Q: I noticed the same thing when we started our website.  A lot of bloggers really wanted to write about their personal experience….and it turns out, those kinds of articles don’t get a lot of attention.

What is your ultimate travel destination?….for the show, or otherwise?

A: Well, I’ve been very fortunate to have traveled to about 80 countries.  So I’ve been very lucky.  But I will say that we were supposed to go to Sri Lanka for filming and I hadn’t been to Sri Lanka yet, but then the terrorist attack happened, and we were like “oh shit”!  That’s why we threw Taiwan into the mix.  So Sri Lanka would be one of the places I’d really like to check out.

We were also talking about the next season with the network and Africa was mentioned.  So Africa could be in the cards.  I’ve traveled to Africa, you’ve traveled to Africa…you know what its like.  So it could be even more challenging.  But also Europe.  I’ve traveled through most of Europe but I didn’t do it the way Chasing The Sun is.  The neighboring countries are right next door to each other and they’re so different.  So I think showcasing Europe would be kind of cool too.  There are so many places but it boils down to the people.  The world is a small place but at the same time there’s so much to see and so much to do.  I don’t think you can do all of it in a lifetime.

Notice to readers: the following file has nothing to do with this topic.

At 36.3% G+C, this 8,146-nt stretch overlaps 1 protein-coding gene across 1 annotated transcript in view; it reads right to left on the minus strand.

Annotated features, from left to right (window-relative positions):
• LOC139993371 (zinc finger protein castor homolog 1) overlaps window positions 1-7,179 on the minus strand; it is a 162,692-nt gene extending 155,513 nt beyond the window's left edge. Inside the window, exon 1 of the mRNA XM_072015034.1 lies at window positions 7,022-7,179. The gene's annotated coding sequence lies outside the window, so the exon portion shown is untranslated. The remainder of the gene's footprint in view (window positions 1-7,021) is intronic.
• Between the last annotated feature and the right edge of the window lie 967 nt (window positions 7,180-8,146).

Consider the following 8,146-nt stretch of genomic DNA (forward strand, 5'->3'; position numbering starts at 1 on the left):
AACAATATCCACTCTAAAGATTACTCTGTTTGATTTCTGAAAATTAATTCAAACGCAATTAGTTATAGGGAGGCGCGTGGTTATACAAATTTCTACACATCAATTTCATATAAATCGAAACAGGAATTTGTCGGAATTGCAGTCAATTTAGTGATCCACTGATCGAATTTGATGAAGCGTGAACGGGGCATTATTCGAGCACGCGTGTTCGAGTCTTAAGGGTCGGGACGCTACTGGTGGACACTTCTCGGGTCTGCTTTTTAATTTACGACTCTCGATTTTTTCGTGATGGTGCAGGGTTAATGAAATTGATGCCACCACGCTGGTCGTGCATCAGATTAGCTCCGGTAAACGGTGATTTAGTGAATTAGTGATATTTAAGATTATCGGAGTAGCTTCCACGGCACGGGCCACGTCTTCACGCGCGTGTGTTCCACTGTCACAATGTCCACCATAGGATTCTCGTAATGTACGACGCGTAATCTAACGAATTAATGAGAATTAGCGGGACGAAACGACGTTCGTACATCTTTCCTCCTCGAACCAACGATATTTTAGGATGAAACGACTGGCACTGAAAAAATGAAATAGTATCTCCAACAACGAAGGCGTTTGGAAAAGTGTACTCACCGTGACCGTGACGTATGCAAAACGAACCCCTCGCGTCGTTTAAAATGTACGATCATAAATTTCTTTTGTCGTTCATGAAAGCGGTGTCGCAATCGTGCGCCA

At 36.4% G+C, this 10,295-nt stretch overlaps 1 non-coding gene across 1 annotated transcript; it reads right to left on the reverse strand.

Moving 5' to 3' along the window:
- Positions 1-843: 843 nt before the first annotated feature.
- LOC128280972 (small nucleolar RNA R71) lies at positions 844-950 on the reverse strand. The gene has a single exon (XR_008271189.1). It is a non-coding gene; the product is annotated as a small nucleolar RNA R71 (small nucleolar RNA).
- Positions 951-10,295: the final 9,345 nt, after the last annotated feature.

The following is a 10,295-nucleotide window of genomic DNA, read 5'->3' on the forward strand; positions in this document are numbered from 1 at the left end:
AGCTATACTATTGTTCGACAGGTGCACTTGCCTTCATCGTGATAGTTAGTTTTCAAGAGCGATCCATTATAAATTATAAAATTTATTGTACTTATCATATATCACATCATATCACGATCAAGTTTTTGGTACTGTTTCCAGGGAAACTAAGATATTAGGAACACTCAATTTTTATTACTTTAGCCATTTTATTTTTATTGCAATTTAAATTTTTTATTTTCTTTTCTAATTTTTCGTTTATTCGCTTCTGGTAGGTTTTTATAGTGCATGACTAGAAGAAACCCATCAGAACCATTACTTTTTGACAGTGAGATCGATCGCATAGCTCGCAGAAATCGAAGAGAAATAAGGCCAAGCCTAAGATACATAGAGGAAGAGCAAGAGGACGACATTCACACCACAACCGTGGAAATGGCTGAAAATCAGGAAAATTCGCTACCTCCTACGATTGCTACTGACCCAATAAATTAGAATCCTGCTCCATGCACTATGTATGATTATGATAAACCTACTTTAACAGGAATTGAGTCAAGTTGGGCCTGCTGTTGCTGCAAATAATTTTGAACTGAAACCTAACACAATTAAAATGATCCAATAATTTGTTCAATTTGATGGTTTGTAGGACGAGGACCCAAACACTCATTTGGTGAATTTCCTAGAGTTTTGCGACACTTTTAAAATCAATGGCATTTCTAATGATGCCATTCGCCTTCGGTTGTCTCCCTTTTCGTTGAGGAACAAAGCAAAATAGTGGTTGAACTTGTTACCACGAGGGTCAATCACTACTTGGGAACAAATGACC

Q: I would agree.  And by the time you’ve seen it all, it would have changed on you…or you would have changed.

I’ve heard you described as a “vegan film maker”.  Do you feel that being a vegan limits your cultural experience?  Or do you ever specifically try to frame your story within a vegan context?

A: I think when it comes to travel, I just use food as an energy source.  If it’s delicious, then great.  If it’s just a bowl of rice, then that’s what it is.  I think the nice thing about it is that when you’re invited to lunch with a complete stranger and they ask “what do you want” and you say “I don’t eat any animals”, it kind of starts a conversation, which is kinda cool.  But other than that, I don’t really use the vegan thing.  It’s a life choice, that’s about it.

Stephen Friedman: Chasing The Sun

Q: So you’re a surfer from South Africa.  How does the surf in LA compare to South Africa?  You can be honest.

A: To be honest, surfing California is fun but it’s not as consistent just because of the position of the continent.  With South Africa your exposed to so much more swell, it just is what it is.  This winter there might be some good waves.  We’ll see, its still fun. 

Q: Is there anything else you’d like to add?

A: Just that Ovation has been absolutely great to work with.  They’ve really stood by us.  Its great to have a partnership with them and at the end of the day they give us the tools to capture some amazing stories.  So we’re very honored to be working with them.


Season 1:  Available on the Ovation network starting October 3rd 2019

Season 2:  Available on the Journy AVOD channel starting October 2nd 2019

Daniel Royse Written by:

Daniel Royse is the founder and editor in chief of the online travel publication, This Boundless World. He has written numerous articles on travel, business and politics and has recently completed his first full-length novel titled The Watermelon King. Daniel is an obsessive writer and explorer who has backpacked to over 50 countries, spanning five continents. To the disbelief of many, he still enjoys long, hot bus rides through chaotic places. More information about The Watermelon King can be found at Contact: danroyse(to)